Image: Relief workers
K.M. Chaudary / AP  /  AP
Volunteers of an Islamic organization break their fast on Thursday during their relief work in Muzaffarabad, Pakistan.
updated 10/13/2005 6:53:50 PM ET 2005-10-13T22:53:50

Bent over for hours, the men labored to remove the debris that was once the Agrotech Education College, searching for bodies buried deep below. It was backbreaking work, made all the harder because they never allowed themselves even a sip of water.

Many of the relief workers helping quake victims have the added burden of fasting during the holy month of Ramadan. Between dawn and sunset, Muslims are not allowed to eat or drink — a sacrifice meant to bring them closer to God.

“It was a little difficult for me because of the stink coming from the rubble, but I kept myself in control and completed the work,” said Shoaib Hussain, 30, as he stood in the shadow of the ruined building.

For practicing Muslims, the holy month means they are expected to abstain during daylight hours from food, drink, smoking and sex to focus on spiritual introspection. The Quran allows for two exceptions to that rule: those who are sick or traveling. Children are also exempted.

Injured Muslims exempt from fasting
The rules mean Muslims injured by the quake are permitted to eat and drink, but Islamic clerics are divided over whether rescue workers should be exempt.

They acknowledge, however, that the natural disaster has created special circumstances.

“The best thing is to serve suffering humanity,” said Islamic scholar Maulana Hamid Saeed Kazmi.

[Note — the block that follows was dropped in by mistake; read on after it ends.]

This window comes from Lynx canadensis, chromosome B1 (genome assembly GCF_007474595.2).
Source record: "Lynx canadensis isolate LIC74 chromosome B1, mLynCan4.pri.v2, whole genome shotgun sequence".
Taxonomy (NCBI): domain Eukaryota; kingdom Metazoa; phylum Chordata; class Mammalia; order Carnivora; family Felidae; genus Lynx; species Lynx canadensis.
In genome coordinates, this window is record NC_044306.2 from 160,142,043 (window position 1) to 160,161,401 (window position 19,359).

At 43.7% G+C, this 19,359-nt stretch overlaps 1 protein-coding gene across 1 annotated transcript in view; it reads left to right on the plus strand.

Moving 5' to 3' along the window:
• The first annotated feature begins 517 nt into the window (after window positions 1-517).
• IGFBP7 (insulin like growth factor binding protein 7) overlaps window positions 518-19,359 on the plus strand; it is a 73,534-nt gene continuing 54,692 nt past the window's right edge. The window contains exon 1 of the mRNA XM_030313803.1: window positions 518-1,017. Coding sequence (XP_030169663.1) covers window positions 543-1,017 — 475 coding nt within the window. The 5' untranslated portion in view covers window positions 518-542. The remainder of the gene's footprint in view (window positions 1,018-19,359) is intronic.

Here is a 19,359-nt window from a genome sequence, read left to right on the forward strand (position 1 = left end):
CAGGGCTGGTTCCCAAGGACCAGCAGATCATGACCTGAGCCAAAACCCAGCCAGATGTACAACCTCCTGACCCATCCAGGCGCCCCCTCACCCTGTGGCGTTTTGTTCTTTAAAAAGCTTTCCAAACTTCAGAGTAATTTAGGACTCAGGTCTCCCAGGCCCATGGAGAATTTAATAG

Kazmi said he believed that since most of the rescue workers in Kashmir are from other parts of the country, they fall in the category of those who are journeying. Still, “it would be better if people fast and do their work” if they can, he said.

Other Muslim leaders were less willing to give wholesale exemptions for all relief workers.

Liaquat Baluch, a senior cleric and political leader in Islamabad, said fasting was “compulsory and people should fast during the whole month of Ramadan, as it constitutes one of the five pillars of Islam.”

However, he also clarified that “if any rescue worker thinks that he cannot do his work without eating, he should not fast. But the condition is that he must not make an announcement that he is not fasting. He can silently keep doing work without fasting.”

Baluch said the Quran does allow for exceptional cases: “While doing some noble cause, you can skip fasting, but you must complete the number of missed fasts in other days. You can fast after Ramadan for those days when you could not do it.”

Not all Muslim leaders believe the rules regarding Ramadan are so hard and fast.

Some believe fasting is a choice
Calling Islam a lenient and flexible religion, religious scholar Abdul Hameed of Islamabad said fasting is a choice during hard times.

Islam “allows its followers to opt for the easy way or the hard way. The easy way is not to fast during travel or struggles or war, but it’s up to them. If they do it, it’s appreciated. If not, it’s allowed,” he said.

For some devout Muslims, fasting even as they carry out rescue efforts is only another test of their faith.

“It’s no problem for me — fasting and doing this work — because fasting teaches us patience and courage,” said Sanaullah Khan, 25, a driver for an aid group.

On Thursday, Khan and a group of other workers pulled out five bodies from the rubble of the local college — all of them former faculty members. The men, using their hands, shovels, and pickaxes, unearthed the putrid remains after more than four hours of digging.

Only after the skies darkened after sunset did they break for “iftar,” the meal that ends the dawn-to-dusk fast.

Wielding a shovel in one hand, soldier Abdur Rasheed broke his fast with a date and a single glass of water before he headed to prayer.

© 2013 The Associated Press. All rights reserved. This material may not be published, broadcast, rewritten or redistributed.

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